"The vast majority of things that happen now are mistakes," he said, adding that authorized users can be just as detrimental to a wireless network if they don't follow the appropriate procedures. "People who don't use the tools available are the biggest threat."

Monitoring the airwaves

Bluesocket this week introduced a new centralized radio frequency sensor that, Danielson said, protects networks by "looking at radio waves, monitoring them and making sure they're safe."

The centralized sensor, Danielson said, can monitor waves in an area the size of a four-story city block, whereas distributed sensors cover about 100 meters. The sensor finds and reports anomalies.

"There are a handful of very basic steps to secure a network," he said. "Radio frequency protection is a necessary and critical solution. Some assume the walls of buildings are fortresses or moats [to protect networks]. Wireless blurs this whole fortress feeling."

Trapeze Networks this week introduced a new security feature that integrates AirDefense sensors into Trapeze wireless access points. Bruce Van Nice, Trapeze's vice president of worldwide marketing, said the integration allows networks to be monitored 24/7 for trouble spots.

In the same vein, Andover, Mass.-based vendor Enterasys also added new wireless security products to its arsenal, including the AP4102 unified access point, the AP1002 thin access point and the 8400 wireless switch.

Pabhu Kavi, director of wireless products at Enterasys, said yesterday that the new products "make sure the traffic that flows is of the right type and between authorized parties."

The new products, Kavi said, block and rate-limit, virus-prone ports on a wireless network and assign security policies to users to dictate what they can and can't access.

For more information

Read more about Trapeze's partnership with AirDefense

Check out Lisa Phifer's article on network-borne attacks

"In a properly configured wireless network, security is pretty tight," he said. "But there are still a large number of deployments out there that haven't been properly tightened down. The general feeling is, if you have access to a network within the corporation, you're a trusted user. We think security is much more than having the latest encryption and authentication tools."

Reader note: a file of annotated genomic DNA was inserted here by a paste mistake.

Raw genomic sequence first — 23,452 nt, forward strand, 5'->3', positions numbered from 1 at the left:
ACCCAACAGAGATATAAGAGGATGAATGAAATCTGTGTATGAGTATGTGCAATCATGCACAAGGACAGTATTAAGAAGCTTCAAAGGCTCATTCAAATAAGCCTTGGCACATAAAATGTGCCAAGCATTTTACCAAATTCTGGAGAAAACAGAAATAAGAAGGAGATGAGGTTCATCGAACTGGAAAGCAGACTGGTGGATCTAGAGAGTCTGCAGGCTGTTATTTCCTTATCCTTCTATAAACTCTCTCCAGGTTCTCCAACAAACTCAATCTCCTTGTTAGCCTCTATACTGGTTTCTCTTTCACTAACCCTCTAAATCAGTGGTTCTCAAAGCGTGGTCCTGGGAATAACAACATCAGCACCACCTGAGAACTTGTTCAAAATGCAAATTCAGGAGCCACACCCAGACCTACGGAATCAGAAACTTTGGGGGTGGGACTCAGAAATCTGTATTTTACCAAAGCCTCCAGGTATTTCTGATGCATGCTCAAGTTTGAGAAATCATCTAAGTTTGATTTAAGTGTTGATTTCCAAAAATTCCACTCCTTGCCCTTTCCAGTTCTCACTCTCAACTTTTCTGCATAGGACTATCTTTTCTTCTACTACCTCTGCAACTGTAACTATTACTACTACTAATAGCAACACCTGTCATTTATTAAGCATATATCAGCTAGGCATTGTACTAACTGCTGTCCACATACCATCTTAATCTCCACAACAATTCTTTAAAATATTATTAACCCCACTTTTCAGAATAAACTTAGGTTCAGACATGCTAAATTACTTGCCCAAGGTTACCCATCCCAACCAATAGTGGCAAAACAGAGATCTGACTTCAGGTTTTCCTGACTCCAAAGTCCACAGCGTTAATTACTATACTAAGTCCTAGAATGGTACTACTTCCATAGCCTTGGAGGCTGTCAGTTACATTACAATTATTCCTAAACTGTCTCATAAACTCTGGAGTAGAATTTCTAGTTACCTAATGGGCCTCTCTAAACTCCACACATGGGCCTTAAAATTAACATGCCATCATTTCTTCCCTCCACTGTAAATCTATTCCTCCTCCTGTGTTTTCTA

What makes Enterasys' line unique, Kavi said, is that it detects rogue access points, isolates them and automatically shuts down the port on the network to which it is connected, preventing an attack.

Before such advancements, Kavi said, wireless networks were easy targets.

The keys to successful WLAN security

The three keys to maintaining a secure WLAN, Danielson said, are to observe, monitor and protect. "You not only have to secure the users who get in with good intent," he said. "You also need to ensure the radio waves are secure from hackers and spies. You have to look at radio waves and monitor them to make sure they're safe."

Terrill said several leading vendors like Aruba Networks and Cisco Aironet offer security packages that verify most devices logging into a wireless network are up to date with antivirus protection, firewalls and tools that scan for other vulnerabilities. Other products, including radio frequency sensors, also provide protection, but someone needs to be available to respond any anomalies a sensor finds.

"Basically, the wireless side of security is solid, if you use it and use it right," he said. "It's all about common sense and using the tools available."

Phifer, however, said no network can be totally secure, despite all of the safeguards.

"The goal of any security program is to reduce risk to acceptable levels, based on business needs and costs," she said. "I firmly believe that most companies can make their wireless deployment safe enough, but I also believe that doing so requires diligence and planning."